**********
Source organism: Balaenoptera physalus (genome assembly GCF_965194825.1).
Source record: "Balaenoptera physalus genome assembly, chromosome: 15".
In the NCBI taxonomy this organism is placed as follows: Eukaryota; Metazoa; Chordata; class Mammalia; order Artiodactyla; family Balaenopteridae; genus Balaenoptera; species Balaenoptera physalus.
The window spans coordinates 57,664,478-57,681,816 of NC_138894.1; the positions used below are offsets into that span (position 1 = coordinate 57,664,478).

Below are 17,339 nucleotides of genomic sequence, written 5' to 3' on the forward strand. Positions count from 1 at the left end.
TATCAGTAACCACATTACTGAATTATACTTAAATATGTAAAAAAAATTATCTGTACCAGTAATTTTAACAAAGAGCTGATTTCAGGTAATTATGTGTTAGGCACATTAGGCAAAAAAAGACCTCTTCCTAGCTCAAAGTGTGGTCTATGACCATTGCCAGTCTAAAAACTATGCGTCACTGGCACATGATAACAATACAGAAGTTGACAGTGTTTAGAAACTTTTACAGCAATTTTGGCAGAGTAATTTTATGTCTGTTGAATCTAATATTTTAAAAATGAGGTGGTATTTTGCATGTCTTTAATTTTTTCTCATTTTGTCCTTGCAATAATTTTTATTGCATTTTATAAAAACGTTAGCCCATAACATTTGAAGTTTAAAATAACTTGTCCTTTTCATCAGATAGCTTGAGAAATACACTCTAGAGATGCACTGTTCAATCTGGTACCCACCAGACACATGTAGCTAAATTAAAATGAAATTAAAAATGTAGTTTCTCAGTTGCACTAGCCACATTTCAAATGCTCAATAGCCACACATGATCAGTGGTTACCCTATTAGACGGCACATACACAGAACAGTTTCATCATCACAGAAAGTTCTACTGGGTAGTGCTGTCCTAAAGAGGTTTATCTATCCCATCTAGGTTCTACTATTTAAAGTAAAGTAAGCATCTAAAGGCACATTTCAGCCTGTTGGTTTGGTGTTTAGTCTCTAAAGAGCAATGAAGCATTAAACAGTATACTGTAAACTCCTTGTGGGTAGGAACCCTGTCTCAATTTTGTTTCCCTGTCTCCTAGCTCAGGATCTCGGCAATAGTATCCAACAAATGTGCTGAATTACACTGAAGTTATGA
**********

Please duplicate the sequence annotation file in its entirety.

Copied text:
Source organism: Balaenoptera physalus (genome assembly GCF_965194825.1).
Source record: "Balaenoptera physalus genome assembly, chromosome: 15".
In the NCBI taxonomy this organism is placed as follows: Eukaryota; Metazoa; Chordata; class Mammalia; order Artiodactyla; family Balaenopteridae; genus Balaenoptera; species Balaenoptera physalus.
The window spans coordinates 57,664,478-57,681,816 of NC_138894.1; the positions used below are offsets into that span (position 1 = coordinate 57,664,478).

Below are 17,339 nucleotides of genomic sequence, written 5' to 3' on the forward strand. Positions count from 1 at the left end.
TATCAGTAACCACATTACTGAATTATACTTAAATATGTAAAAAAAATTATCTGTACCAGTAATTTTAACAAAGAGCTGATTTCAGGTAATTATGTGTTAGGCACATTAGGCAAAAAAAGACCTCTTCCTAGCTCAAAGTGTGGTCTATGACCATTGCCAGTCTAAAAACTATGCGTCACTGGCACATGATAACAATACAGAAGTTGACAGTGTTTAGAAACTTTTACAGCAATTTTGGCAGAGTAATTTTATGTCTGTTGAATCTAATATTTTAAAAATGAGGTGGTATTTTGCATGTCTTTAATTTTTTCTCATTTTGTCCTTGCAATAATTTTTATTGCATTTTATAAAAACGTTAGCCCATAACATTTGAAGTTTAAAATAACTTGTCCTTTTCATCAGATAGCTTGAGAAATACACTCTAGAGATGCACTGTTCAATCTGGTACCCACCAGACACATGTAGCTAAATTAAAATGAAATTAAAAATGTAGTTTCTCAGTTGCACTAGCCACATTTCAAATGCTCAATAGCCACACATGATCAGTGGTTACCCTATTAGACGGCACATACACAGAACAGTTTCATCATCACAGAAAGTTCTACTGGGTAGTGCTGTCCTAAAGAGGTTTATCTATCCCATCTAGGTTCTACTATTTAAAGTAAAGTAAGCATCTAAAGGCACATTTCAGCCTGTTGGTTTGGTGTTTAGTCTCTAAAGAGCAATGAAGCATTAAACAGTATACTGTAAACTCCTTGTGGGTAGGAACCCTGTCTCAATTTTGTTTCCCTGTCTCCTAGCTCAGGATCTCGGCAATAGTATCCAACAAATGTGCTGAATTACACTGAAGTTATGA